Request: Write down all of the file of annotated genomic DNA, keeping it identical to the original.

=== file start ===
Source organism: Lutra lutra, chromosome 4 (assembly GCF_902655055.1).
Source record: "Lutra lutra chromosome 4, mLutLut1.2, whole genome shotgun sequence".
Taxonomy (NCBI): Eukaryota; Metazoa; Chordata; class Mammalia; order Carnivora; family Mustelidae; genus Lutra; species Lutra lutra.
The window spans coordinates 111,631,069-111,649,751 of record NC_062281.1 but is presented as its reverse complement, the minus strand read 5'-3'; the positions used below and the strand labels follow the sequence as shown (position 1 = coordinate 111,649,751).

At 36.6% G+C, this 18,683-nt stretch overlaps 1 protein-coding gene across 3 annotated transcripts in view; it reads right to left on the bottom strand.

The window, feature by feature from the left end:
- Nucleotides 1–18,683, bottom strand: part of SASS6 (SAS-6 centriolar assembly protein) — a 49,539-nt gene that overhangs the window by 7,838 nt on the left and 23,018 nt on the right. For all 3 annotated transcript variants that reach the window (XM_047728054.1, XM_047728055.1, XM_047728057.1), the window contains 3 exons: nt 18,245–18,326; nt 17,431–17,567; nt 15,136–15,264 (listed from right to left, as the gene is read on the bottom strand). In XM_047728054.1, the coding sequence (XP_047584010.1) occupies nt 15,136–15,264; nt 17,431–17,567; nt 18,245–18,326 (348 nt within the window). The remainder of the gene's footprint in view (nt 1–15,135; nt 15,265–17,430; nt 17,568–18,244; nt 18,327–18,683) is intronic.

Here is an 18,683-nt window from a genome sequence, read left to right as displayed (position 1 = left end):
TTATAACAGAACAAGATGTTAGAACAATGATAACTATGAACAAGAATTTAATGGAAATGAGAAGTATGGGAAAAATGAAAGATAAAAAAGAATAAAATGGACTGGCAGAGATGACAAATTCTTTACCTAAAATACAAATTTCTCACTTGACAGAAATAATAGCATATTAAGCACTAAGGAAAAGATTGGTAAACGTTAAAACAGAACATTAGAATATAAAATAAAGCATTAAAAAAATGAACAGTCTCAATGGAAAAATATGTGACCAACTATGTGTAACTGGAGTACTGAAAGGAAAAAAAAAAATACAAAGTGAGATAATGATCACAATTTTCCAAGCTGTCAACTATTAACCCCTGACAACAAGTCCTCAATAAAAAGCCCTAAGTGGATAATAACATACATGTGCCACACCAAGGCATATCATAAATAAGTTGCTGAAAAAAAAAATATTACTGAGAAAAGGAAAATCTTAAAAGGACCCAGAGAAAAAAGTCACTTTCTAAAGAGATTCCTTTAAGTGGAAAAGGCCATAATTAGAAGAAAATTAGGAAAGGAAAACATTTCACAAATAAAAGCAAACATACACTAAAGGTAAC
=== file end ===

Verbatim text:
Source organism: Lutra lutra, chromosome 4 (assembly GCF_902655055.1).
Source record: "Lutra lutra chromosome 4, mLutLut1.2, whole genome shotgun sequence".
Taxonomy (NCBI): Eukaryota; Metazoa; Chordata; class Mammalia; order Carnivora; family Mustelidae; genus Lutra; species Lutra lutra.
The window spans coordinates 111,631,069-111,649,751 of record NC_062281.1 but is presented as its reverse complement, the minus strand read 5'-3'; the positions used below and the strand labels follow the sequence as shown (position 1 = coordinate 111,649,751).

At 36.6% G+C, this 18,683-nt stretch overlaps 1 protein-coding gene across 3 annotated transcripts in view; it reads right to left on the bottom strand.

The window, feature by feature from the left end:
- Nucleotides 1–18,683, bottom strand: part of SASS6 (SAS-6 centriolar assembly protein) — a 49,539-nt gene that overhangs the window by 7,838 nt on the left and 23,018 nt on the right. For all 3 annotated transcript variants that reach the window (XM_047728054.1, XM_047728055.1, XM_047728057.1), the window contains 3 exons: nt 18,245–18,326; nt 17,431–17,567; nt 15,136–15,264 (listed from right to left, as the gene is read on the bottom strand). In XM_047728054.1, the coding sequence (XP_047584010.1) occupies nt 15,136–15,264; nt 17,431–17,567; nt 18,245–18,326 (348 nt within the window). The remainder of the gene's footprint in view (nt 1–15,135; nt 15,265–17,430; nt 17,568–18,244; nt 18,327–18,683) is intronic.

Here is an 18,683-nt window from a genome sequence, read left to right as displayed (position 1 = left end):
TTATAACAGAACAAGATGTTAGAACAATGATAACTATGAACAAGAATTTAATGGAAATGAGAAGTATGGGAAAAATGAAAGATAAAAAAGAATAAAATGGACTGGCAGAGATGACAAATTCTTTACCTAAAATACAAATTTCTCACTTGACAGAAATAATAGCATATTAAGCACTAAGGAAAAGATTGGTAAACGTTAAAACAGAACATTAGAATATAAAATAAAGCATTAAAAAAATGAACAGTCTCAATGGAAAAATATGTGACCAACTATGTGTAACTGGAGTACTGAAAGGAAAAAAAAAAATACAAAGTGAGATAATGATCACAATTTTCCAAGCTGTCAACTATTAACCCCTGACAACAAGTCCTCAATAAAAAGCCCTAAGTGGATAATAACATACATGTGCCACACCAAGGCATATCATAAATAAGTTGCTGAAAAAAAAAATATTACTGAGAAAAGGAAAATCTTAAAAGGACCCAGAGAAAAAAGTCACTTTCTAAAGAGATTCCTTTAAGTGGAAAAGGCCATAATTAGAAGAAAATTAGGAAAGGAAAACATTTCACAAATAAAAGCAAACATACACTAAAGGTAAC